The Amsterdam treaty ensures 'health protection' in all policy areas. After bringing down the Commission, MEPs want to go further, reports Tony Sheldon

Fresh from its fight with the European Commission, the European Parliament now has its sights set firmly on health policy.

MEPs have already endorsed plans for 'fundamental changes' to the EU's participation in health and, following last week's mass resignation by the commission, some believe the time is ripe to push for more.

Heading the charge is Clive Needle, Labour MEP for Norfolk. Though the chaos has 'left things in limbo', he predicts there will be an EU commissioner for health by the end of the year.

Mr Needle, author of a report replying to the commission's paper on the 'development of public health policy', balances evangelising zeal with a worldliness learnt from the struggle for practical EU public health policies.

He writes of the 'need for rigour' in choosing programmes for which the EU is the 'appropriate level' while avoiding the 'danger' of 'a shopping list of worthy targets that cannot be tackled in a meaningful way by EU involvement'.

Mr Needle consulted widely, and this bore fruit when MEPs voted for his report by 482 to 34 earlier this month. The commission itself is thought to view the report as pragmatic and effective.

His plans would put health at the heart of decision-making, with a commissioner running a Brussels-based directorate general of health, whose 'core' work would be the 'integration of health across all other policy areas'. Currently, the EU's public health unit is housed in Luxembourg, away from the centre of decision-making, and forms part of former Irish commissioner Padraig Flynn's directorate of employment, industrial relations and social affairs.

The commission launched its consultation paper last April. It recognises both 'the greater role envisaged' for public health in the Amsterdam treaty and the need for a different approach to existing programmes.

The paper calls for policy based on three strands of action:

'improving information' based on common health indicators for all 15 member states;

creating an EU-wide 'surveillance, early warning and rapid-reaction capability' to counter threats to public health;

tackling factors affecting health, or 'health determinants', through promotion and disease prevention.

The Amsterdam treaty strengthens the EU's legal powers by making the far-reaching claim that a high level of human health 'protection' shall be 'ensured in the definition and implementation of all' policies.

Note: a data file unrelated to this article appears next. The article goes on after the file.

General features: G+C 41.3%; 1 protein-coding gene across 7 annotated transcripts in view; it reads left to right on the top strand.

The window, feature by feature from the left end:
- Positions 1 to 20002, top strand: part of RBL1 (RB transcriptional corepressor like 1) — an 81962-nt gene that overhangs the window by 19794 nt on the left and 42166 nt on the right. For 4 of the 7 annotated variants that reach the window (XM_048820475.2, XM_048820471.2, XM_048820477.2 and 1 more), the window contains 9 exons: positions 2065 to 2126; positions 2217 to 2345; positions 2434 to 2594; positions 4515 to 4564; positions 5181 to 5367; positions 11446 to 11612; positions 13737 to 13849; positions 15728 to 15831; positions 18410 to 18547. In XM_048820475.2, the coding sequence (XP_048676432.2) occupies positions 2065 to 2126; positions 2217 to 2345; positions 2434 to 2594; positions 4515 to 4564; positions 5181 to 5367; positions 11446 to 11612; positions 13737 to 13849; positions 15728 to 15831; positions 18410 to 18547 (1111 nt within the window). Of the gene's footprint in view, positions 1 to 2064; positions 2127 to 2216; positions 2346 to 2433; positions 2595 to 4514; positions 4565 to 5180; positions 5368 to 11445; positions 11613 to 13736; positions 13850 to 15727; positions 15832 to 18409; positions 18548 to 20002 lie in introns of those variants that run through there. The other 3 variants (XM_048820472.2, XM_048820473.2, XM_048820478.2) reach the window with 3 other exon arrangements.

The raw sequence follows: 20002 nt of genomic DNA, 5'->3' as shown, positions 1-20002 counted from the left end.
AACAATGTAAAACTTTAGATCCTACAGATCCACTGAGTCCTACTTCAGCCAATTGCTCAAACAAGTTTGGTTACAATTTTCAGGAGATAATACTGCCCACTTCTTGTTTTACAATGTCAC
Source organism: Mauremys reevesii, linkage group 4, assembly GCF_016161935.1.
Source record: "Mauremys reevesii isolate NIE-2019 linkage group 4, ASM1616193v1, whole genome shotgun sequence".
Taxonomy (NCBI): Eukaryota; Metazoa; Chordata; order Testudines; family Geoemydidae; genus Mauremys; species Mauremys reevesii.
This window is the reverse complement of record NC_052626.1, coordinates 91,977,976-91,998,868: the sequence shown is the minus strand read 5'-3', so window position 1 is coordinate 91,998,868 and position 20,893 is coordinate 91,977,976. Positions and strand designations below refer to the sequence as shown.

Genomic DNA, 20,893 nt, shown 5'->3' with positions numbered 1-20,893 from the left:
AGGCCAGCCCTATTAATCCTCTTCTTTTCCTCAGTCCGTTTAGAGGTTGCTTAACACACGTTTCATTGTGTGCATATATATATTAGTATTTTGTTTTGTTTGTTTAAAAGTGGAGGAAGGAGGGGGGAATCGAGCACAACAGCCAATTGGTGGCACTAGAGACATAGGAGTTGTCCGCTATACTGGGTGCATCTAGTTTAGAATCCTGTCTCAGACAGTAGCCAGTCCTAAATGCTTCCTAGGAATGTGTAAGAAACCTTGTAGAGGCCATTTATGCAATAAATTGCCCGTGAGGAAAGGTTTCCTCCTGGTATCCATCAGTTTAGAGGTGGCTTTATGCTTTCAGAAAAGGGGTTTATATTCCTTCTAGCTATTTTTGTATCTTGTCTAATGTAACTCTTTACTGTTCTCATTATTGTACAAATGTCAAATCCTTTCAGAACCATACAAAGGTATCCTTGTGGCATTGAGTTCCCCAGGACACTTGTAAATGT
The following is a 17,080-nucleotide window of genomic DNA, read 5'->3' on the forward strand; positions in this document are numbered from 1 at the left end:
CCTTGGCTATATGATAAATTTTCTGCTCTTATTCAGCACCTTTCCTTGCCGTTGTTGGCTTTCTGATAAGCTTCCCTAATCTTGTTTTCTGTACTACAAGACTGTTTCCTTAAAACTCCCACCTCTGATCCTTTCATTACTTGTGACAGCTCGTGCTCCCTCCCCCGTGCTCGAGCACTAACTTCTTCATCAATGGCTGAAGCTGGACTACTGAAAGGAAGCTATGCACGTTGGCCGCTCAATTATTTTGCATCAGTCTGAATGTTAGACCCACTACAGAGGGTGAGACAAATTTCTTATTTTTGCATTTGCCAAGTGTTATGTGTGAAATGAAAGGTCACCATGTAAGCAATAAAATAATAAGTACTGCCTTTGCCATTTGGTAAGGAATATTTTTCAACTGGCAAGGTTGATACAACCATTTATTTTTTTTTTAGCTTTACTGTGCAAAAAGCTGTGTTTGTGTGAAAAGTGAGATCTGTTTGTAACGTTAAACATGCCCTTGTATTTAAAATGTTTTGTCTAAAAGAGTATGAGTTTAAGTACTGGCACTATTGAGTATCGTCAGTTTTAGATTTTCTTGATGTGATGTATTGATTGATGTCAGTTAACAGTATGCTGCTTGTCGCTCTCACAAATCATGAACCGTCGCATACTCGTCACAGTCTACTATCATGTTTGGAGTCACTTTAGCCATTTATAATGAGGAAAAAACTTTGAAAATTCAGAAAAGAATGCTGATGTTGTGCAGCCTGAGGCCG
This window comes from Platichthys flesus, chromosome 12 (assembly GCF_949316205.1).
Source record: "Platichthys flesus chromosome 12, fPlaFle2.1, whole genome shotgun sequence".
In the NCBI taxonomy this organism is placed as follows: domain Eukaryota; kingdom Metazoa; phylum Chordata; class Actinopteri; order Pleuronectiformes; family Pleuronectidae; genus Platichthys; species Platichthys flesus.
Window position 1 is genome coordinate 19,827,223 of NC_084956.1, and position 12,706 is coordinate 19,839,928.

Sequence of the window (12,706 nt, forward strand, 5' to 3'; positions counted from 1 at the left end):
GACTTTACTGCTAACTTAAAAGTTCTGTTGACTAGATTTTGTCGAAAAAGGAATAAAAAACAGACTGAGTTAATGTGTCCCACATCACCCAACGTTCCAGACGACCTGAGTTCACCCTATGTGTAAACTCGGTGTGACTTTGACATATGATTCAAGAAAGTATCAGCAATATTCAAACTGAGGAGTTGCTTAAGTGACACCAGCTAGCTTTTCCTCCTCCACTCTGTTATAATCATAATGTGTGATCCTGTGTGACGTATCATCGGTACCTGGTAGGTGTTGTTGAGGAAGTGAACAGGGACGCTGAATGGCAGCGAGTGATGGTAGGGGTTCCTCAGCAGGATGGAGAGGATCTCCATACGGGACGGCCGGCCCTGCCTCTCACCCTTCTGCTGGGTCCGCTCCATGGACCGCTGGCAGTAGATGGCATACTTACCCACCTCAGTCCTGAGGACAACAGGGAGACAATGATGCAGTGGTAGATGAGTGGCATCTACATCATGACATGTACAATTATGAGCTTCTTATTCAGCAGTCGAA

The EU's remit now extends to 'improving public health, preventing human illness and diseases, and obviating the sources of danger' to health.

Yet despite good intentions, the commission paper's disappointed many MEPs. Mr Needle talks of using his report as a way of 'breaking out' of past restraints on policy.

'It is time for bold thinking,' he told MEPs. Reflecting the commission's plans, his 'vision' would see an end to existing vertical programmes to fund specific disease prevention like cancer and AIDS, and be replaced by 'horizontal strands' integrated into other policies.

He calls for a single health directorate, so that 'health truly becomes an integral part of the EU process'. This would mean health impact assessments of commission programmes; an end to the 'nonsensical' position of supporting tobacco producers through subsidies while trying to combat cancer and cardiovascular disease; and a coherent food policy. But such changes would mean challenging the powerful agricultural lobby.

Speaking in a personal capacity, Andrew Hayes, president of the European Public Health Alliance, points out that MEPs recently voted to support a three-year renewal of subsidies to tobacco farmers.

He welcomes the Needle report, but says the commission and the council of health ministers remain ambivalent when faced with a choice between health and commercial interests. 'Vested interests, such as those of tobacco farmers, can lead otherwise sane politicians to stand on their heads.'

Lesley Armitage, of Birmingham University's health services management centre, who is on secondment to EPHA, also welcomes Mr Needle's emphasis on integration. She says by its own admission the commission has failed to 'police' this aspect of the Maastricht Treaty, though there is 'considerable potential' to influence health through laws on water quality, transport or agricultural produce.

Mr Needle's report has now been forwarded to the commission and Council of Ministers to be considered when drawing up legislation.

With the chaos in the wake of the commissioners' resignations, legislation may now have to wait until next year, but Mr Needle stresses his report calls for 'urgent action'. He hopes to see recommendations on health impact assessment in the commission's work programme for 2000. He expects internal management changes 'virtually straightaway, whoever the president of the commission is'.

European Parliament, Report A4-0082/99.

Communication from the Commission COM(1998)230 final.